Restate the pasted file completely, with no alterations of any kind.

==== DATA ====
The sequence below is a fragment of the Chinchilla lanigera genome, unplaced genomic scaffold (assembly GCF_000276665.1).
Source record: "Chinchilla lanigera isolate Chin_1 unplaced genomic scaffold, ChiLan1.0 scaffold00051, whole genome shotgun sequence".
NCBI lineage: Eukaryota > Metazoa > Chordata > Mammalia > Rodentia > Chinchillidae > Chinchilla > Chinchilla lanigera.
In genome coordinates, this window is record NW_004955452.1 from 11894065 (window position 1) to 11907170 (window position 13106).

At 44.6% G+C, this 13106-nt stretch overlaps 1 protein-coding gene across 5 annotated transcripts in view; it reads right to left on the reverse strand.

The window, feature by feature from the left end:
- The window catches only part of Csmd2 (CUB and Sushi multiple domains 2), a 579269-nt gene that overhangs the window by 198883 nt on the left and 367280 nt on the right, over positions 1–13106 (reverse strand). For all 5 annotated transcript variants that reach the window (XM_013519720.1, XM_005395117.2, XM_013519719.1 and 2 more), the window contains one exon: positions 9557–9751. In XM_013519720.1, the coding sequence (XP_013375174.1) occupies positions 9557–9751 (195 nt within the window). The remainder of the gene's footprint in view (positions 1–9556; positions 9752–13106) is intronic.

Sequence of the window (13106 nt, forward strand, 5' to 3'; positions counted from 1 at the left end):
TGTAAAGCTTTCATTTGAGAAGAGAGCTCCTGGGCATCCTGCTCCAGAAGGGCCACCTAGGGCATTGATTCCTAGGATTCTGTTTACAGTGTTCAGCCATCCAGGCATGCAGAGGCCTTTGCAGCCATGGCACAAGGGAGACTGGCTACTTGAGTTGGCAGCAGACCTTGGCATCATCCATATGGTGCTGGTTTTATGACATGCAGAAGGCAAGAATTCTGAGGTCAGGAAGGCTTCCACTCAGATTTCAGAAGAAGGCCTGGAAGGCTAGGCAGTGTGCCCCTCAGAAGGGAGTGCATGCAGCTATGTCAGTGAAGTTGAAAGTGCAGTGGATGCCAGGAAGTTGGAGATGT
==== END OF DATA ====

The sequence below is a fragment of the Chinchilla lanigera genome, unplaced genomic scaffold (assembly GCF_000276665.1).
Source record: "Chinchilla lanigera isolate Chin_1 unplaced genomic scaffold, ChiLan1.0 scaffold00051, whole genome shotgun sequence".
NCBI lineage: Eukaryota > Metazoa > Chordata > Mammalia > Rodentia > Chinchillidae > Chinchilla > Chinchilla lanigera.
In genome coordinates, this window is record NW_004955452.1 from 11894065 (window position 1) to 11907170 (window position 13106).

At 44.6% G+C, this 13106-nt stretch overlaps 1 protein-coding gene across 5 annotated transcripts in view; it reads right to left on the reverse strand.

The window, feature by feature from the left end:
- The window catches only part of Csmd2 (CUB and Sushi multiple domains 2), a 579269-nt gene that overhangs the window by 198883 nt on the left and 367280 nt on the right, over positions 1–13106 (reverse strand). For all 5 annotated transcript variants that reach the window (XM_013519720.1, XM_005395117.2, XM_013519719.1 and 2 more), the window contains one exon: positions 9557–9751. In XM_013519720.1, the coding sequence (XP_013375174.1) occupies positions 9557–9751 (195 nt within the window). The remainder of the gene's footprint in view (positions 1–9556; positions 9752–13106) is intronic.

Sequence of the window (13106 nt, forward strand, 5' to 3'; positions counted from 1 at the left end):
TGTAAAGCTTTCATTTGAGAAGAGAGCTCCTGGGCATCCTGCTCCAGAAGGGCCACCTAGGGCATTGATTCCTAGGATTCTGTTTACAGTGTTCAGCCATCCAGGCATGCAGAGGCCTTTGCAGCCATGGCACAAGGGAGACTGGCTACTTGAGTTGGCAGCAGACCTTGGCATCATCCATATGGTGCTGGTTTTATGACATGCAGAAGGCAAGAATTCTGAGGTCAGGAAGGCTTCCACTCAGATTTCAGAAGAAGGCCTGGAAGGCTAGGCAGTGTGCCCCTCAGAAGGGAGTGCATGCAGCTATGTCAGTGAAGTTGAAAGTGCAGTGGATGCCAGGAAGTTGGAGATGT